Riding in every kind of a dobbin-drawn hack, some forty Baylor boys drove up to Burleson Hall shortly after six o’clock, claimed their dates, then untied their nags. ‘Giddap Napoleon’ through the streets of Waco followed.

Headed by a phaeton with glaring headlights and drawn by a blind horse, the procession set off up Speight Street, came back to the University campus, and then proceeded down Fifth to town. There the bright lights illuminated a sight long out of vogue and therefore exceedingly amusing to all motorists, shopkeepers, and street corner ornaments.

A horse and buggy ride up to Lover's Leap at Cameron Park, circa 1925
Then and now, the view from Lover’s Leap in Cameron Park inspires romantic moments. (We assume this is what the 1920s Baylor administrators worried about!)

After the “drag” had been made twice and three cheers given for Baylor, the fiery steeds were turned back toward the University and the procession broke up at the campus where a rush was made for the one surviving hitching post

The report of the buggy ride was picked up from local newspapers and humorous accounts of the students’ ingenuity appeared nationwide and in at least one Canadian daily. According to Mr. R.G. Winchester ’27 of Yoakum, who recalled the incident for this column, the students’ prank inspired a popular song, “Thanks for the Buggy Ride,” [see p. 6] which was published in San Francisco in the same year. Click on the YouTube video below to hear a recording of the tune.

While university administrators may have been amused, they were not swayed. On the following Friday President Brooks refused the senior women’s petition and the ban on evening automobile rides remained effective. Though the ploy failed, the effort was not without its rewards. The students made their point, a good time was had by all, and the buggy riders clip-clopped their way into Baylor legend. (To see more photos from the Cameron Park buggy ride, click on the flickr slideshow below.)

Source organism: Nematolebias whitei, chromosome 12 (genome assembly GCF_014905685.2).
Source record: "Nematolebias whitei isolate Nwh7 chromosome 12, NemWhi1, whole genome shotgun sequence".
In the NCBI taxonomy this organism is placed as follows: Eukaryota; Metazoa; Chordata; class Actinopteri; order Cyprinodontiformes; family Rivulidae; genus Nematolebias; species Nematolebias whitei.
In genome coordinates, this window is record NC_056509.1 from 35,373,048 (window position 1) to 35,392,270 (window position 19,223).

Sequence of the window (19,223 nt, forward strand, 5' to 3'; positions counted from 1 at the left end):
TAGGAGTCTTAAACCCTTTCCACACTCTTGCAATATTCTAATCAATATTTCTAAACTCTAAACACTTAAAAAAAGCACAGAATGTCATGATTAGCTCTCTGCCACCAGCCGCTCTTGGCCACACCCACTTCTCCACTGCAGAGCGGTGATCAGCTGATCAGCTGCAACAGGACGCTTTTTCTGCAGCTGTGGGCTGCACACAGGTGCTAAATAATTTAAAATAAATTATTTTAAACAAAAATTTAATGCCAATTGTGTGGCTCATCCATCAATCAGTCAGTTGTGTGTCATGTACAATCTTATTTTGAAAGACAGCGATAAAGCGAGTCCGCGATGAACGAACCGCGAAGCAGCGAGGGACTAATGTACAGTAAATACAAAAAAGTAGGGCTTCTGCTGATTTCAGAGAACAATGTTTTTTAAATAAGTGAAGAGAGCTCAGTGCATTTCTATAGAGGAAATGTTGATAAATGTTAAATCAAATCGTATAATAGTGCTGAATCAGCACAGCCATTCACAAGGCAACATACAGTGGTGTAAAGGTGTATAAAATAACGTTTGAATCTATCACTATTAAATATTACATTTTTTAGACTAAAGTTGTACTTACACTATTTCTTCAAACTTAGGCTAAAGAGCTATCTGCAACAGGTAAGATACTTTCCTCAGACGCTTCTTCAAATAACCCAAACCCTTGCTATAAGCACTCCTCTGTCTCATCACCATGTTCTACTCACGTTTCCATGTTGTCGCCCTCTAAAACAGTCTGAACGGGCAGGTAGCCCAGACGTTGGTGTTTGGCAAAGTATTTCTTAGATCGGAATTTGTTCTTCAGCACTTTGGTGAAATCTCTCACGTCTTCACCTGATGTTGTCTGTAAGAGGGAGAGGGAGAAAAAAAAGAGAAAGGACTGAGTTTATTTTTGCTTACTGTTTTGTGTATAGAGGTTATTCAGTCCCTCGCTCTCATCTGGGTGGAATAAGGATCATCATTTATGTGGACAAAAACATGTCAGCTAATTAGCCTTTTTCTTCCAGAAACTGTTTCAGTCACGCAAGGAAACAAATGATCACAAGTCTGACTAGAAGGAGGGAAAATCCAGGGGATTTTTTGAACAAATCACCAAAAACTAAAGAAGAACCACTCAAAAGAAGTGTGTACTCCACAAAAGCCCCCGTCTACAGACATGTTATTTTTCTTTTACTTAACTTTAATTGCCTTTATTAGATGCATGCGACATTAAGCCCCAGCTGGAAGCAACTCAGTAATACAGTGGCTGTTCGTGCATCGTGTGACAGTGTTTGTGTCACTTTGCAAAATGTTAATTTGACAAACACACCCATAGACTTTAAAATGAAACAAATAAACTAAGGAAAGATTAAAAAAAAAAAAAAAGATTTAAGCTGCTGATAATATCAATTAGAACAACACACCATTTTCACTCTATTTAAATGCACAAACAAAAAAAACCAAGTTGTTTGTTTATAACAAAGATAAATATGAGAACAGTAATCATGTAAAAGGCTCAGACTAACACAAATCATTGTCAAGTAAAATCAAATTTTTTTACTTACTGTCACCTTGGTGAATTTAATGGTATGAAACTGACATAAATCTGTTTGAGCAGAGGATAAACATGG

Photos selected and prepared by Geoff Hunt, Audio and Visual Curator

Sharing Student Scholarship Online: Access at Baylor, 1900-1920

For the first five weeks of the spring 2013 semester, we’re putting up teasers about the fascinating Baylor history that Higher Education and Student Affairs students analyzed and shared on the class’ blog. So far we’ve explored students and student organizations, curriculum, and finance at Baylor. This week we’re exploring Access at Baylor, and students found that for women, students wishing to gain a more global education, and students lacking financial means, access could be limited. Did you know that…

HESA Baylor History blog

  • While Samuel Palmer Brooks and other leaders supported women’s suffrage, traditional roles also were celebrated for Baylor women, for whom studies in the domestic sciences and arts were emphasized over other academic pursuits. Explore the constraints and opportunities for Baylor women in the early 1900s.
  • Foreign language clubs and visiting lecturers helped give students a broader worldview in the early 1900s. But professors who had traveled and studied abroad were the main resource for opening students’ eyes to the international community beyond Texas and the U.S. Learn more about how students learned about other cultures before study abroad became readily available at Baylor.
  • President Brooks allocated more than $13,000 (about $300,000 in today’s dollars) to tuition and other financial support of ministerial students in 1912. Discover other ways that Baylor responded to student financial needs, from scholarships to jobs to correspondence courses.

We hope you’ll explore these blog posts and enjoy the benefits of the HESA students’ research and scholarship. If you’re inspired to dig deeper, most of their sources can be found in the University Archives within The Texas Collection and in our digitized materials available online in the Baylor University Libraries Digital Collections.

Background on this project: Students in the Higher Education and Student Affairs (HESA) masters program have taken on the challenge of creating original scholarship that adds to what is known about Baylor’s history between 1900 and 1920. As part of Dr. Nathan Alleman’s Foundations and History of Higher Education course, students were grouped under the five class themes: curriculum, finance, students/student groups, access, and religion. In collaboration with Texas Collection archivists and librarians, students mined bulletins, newspapers, correspondence, and other primary resources as they researched their topics. Final papers have now been posted on a University-hosted EduBlog site and grouped by their particular sub-topic so that patrons, researchers, and other interested persons could benefit from these students’ work. This is the first installment of an annual accumulating project–please visit again for future installments.